Let's say I have a DNA sequence with the following structure:

$$ 5' - N_n - S_1 - N_{1000} - S_2 - N_{1000} - S_3 - N_n - 3' $$

Here, the $N$s represent stretches of arbitrary sequence of the indicated length. $S_1$, $S_2$ and $S_3$ are all unique sequences 20 bp in length.

I design a forward primer PF that anneals to the positive strand at $S_1$. I design two reverse primers PR1 and PR2 that anneal to the negative strand at $S_2$ and $S_3$ respectively. Their annealing temperatures are reasonably close.

Clearly, PF and PR1 together will produce a 1040 bp PCR product, and PF with PR2 will produce a 2060 bp product.

Now let's say I add 0.2 μM PF (standard concentration), 0.1 μM PR1 and 0.1 μM PR2 all in the same reaction. I then run a PCR, with extension time sufficient for the 2 kb product.

I can see the following possible outcomes:

  • I get a 50/50 mix of 1 kb and 2 kb products.
  • PR1 competes aggressively and I get hardly any 2 kb product and a lot of 1 kb product.
  • After a few cycles, the 1 kb product that has accumulated serves as an efficient forward primer for PR2, and I end up getting mostly 2 kb product and little 1 kb product.

Which one will happen? If it depends, what are the major factors on which it depends? Primer concentrations, extension time, annealing temperature, dNTP amount, number of cycles?

This question is basically a very simplified multiplex PCR. While much has been written about practical applications of multiplex PCR, I am hoping that answers will help me understand the considerations that go into deducing optimal multiplex PCR conditions without doing any empirical calibration. This isn't to circumvent the calibration, but to understand the process conceptually.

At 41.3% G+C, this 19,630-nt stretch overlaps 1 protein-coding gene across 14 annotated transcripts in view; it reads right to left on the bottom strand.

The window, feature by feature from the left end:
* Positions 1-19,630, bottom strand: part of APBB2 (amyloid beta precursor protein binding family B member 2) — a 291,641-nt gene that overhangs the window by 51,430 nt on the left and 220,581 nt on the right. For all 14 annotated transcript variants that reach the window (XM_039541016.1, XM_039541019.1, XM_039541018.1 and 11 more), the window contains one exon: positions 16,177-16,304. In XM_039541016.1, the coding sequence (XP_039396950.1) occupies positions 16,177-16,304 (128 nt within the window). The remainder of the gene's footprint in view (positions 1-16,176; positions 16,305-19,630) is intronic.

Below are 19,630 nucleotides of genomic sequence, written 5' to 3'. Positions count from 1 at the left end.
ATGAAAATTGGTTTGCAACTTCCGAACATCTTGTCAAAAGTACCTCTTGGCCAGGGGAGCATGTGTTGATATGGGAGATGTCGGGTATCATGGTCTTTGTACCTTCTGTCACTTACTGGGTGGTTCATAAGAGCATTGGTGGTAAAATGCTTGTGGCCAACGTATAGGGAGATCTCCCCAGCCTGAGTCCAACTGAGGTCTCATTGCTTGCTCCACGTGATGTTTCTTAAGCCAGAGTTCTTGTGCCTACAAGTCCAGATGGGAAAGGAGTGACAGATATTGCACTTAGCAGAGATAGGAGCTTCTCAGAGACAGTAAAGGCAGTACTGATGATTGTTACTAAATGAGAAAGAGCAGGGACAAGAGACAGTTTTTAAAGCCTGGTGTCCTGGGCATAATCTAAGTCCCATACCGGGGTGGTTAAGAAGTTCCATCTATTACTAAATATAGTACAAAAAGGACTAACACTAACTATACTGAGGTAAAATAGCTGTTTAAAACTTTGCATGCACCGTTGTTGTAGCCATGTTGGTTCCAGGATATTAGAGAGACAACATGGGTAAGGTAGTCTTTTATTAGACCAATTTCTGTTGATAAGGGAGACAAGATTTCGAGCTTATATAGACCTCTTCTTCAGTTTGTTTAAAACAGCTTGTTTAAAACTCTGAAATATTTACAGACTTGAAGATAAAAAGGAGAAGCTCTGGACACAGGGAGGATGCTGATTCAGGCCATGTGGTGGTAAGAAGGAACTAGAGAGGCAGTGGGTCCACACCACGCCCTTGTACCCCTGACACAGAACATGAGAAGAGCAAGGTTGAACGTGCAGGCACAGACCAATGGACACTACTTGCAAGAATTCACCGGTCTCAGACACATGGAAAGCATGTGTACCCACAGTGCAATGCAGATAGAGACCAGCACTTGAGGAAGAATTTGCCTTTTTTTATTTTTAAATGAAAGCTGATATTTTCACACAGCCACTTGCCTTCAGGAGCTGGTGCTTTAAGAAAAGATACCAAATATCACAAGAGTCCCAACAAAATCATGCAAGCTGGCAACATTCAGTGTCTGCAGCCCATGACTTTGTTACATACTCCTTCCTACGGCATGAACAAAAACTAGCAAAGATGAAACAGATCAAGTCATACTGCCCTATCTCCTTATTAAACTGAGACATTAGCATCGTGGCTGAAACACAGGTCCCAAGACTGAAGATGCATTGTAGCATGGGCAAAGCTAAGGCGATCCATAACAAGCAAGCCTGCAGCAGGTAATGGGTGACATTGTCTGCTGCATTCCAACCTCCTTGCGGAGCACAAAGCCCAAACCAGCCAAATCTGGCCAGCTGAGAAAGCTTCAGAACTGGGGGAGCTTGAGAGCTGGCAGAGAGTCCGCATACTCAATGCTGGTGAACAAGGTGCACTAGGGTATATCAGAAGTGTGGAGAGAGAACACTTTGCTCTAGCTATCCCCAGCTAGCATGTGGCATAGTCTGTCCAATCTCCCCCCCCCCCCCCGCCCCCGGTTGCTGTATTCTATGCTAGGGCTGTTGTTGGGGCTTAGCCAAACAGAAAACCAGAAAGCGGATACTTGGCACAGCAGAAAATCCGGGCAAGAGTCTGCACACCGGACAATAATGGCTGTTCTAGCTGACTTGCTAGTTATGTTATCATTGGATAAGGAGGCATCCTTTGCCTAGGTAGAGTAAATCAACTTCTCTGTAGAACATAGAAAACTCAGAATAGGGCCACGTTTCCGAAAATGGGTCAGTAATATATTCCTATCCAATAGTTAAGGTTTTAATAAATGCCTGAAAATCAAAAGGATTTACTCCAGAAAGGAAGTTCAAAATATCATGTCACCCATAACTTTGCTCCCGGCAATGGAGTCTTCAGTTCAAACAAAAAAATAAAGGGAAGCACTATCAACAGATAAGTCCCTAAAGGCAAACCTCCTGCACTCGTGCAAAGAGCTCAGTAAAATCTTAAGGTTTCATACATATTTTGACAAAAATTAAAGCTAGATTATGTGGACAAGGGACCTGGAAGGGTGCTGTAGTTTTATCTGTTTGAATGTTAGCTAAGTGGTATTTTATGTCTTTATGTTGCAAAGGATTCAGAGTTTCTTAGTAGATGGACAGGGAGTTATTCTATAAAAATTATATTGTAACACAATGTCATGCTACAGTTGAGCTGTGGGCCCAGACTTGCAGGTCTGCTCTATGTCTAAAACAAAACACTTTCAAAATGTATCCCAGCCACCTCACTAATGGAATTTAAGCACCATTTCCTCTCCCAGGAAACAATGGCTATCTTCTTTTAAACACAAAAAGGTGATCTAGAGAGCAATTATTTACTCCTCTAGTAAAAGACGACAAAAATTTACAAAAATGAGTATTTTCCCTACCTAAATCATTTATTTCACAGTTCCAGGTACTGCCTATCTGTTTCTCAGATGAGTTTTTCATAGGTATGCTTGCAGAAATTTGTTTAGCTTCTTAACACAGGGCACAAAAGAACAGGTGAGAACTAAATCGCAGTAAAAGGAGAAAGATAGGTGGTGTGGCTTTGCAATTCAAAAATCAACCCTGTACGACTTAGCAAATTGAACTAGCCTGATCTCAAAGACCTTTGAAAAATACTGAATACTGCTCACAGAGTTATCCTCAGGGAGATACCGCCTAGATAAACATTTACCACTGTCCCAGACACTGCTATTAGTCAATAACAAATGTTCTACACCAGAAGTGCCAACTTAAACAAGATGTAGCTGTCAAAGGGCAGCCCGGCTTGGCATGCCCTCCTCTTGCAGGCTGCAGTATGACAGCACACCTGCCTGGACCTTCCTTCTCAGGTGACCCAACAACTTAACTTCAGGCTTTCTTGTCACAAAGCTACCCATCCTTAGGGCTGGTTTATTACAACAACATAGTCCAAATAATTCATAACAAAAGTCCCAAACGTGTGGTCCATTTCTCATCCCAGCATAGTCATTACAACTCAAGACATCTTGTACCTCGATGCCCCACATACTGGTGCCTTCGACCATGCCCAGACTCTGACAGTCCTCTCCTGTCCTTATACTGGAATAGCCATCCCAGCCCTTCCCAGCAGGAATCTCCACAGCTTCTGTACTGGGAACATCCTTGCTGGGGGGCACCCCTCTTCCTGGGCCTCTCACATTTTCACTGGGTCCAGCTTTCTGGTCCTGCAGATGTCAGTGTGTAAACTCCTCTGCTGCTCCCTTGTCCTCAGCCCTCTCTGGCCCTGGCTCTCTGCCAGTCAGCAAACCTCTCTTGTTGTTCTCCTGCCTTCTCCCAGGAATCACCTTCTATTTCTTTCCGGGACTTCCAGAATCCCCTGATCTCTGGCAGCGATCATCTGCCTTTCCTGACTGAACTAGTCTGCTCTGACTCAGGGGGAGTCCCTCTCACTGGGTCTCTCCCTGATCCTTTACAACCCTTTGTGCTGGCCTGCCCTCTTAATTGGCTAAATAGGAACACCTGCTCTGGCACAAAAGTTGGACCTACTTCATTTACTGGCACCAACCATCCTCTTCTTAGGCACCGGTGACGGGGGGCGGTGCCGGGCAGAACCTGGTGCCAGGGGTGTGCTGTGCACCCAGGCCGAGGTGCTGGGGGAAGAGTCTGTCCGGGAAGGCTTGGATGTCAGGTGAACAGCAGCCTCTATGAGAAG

1 Answer 1


I haven't done this exact experiment. I am just deducing from the known facts about PCR.

The product of PF and PR2 will serve as a template for both 1kb product (P1) and 2kb product (P2).

Lets assume that after 2nd cycle there is 1 copy each of P1 and P2 (Delay of 1 cycle to make a smaller length product. See here).

Lets assume that the primer binding affinity is equal (and for just preliminaries consider that only one primer can bind a template — such as in overlapping binding sites). So half of P2 will bind to PR2 and half to PR1.

Number of copies at nth cycle is:

P2(n) = 1.5 × P2(n-1)

P1(n) = 2 × P1(n-1) + 0.5 × P2(n-2)

However this is not really the scenario; the primers are not competing for the template. Which means that both primers can bind to the substrate simultaneously.

                                   nested PCR

DNA polymerases (except Klenow) will remove any DNA strand bound to the template, ahead of it. In that case P1 will not form. But when PR2 runs out, the unused PR1 can produce P1.

Now there are additional factors, such as the distance between PR1 and PR2 binding sites. If the distance between the primer binding sites is less than the smaller product then the abovementioned case occurs. If the inter-primer distance is larger than smaller product then both products will form (and just like the competing primers case, P2 will serve as a template for both products). In this case the copy numbers will be:

P2(n) = 2 × P2(n-1)

P1(n) = 2 × P1(n-1) + 1 × P2(n-2)

This means that P1 will dominate.

Other assumptions:

  • No limiting concentrations of dNTP, primers etc
  • PCR efficiencies are equal for both primers and is equal to 2 (in non-competing cases)
  • Primer annealing temperatures are same i.e binding affinities are same.
  • $\begingroup$ you say DNA polymerases (except Klenow) will remove any DNA strand bound to the template do you mean DNA Polymerases have 5'-3' exonuclease activity? or helicase activity? if it'S the second, then both products should be preserved, right? $\endgroup$
    – TheChymera
    Commented Jun 18, 2015 at 12:39

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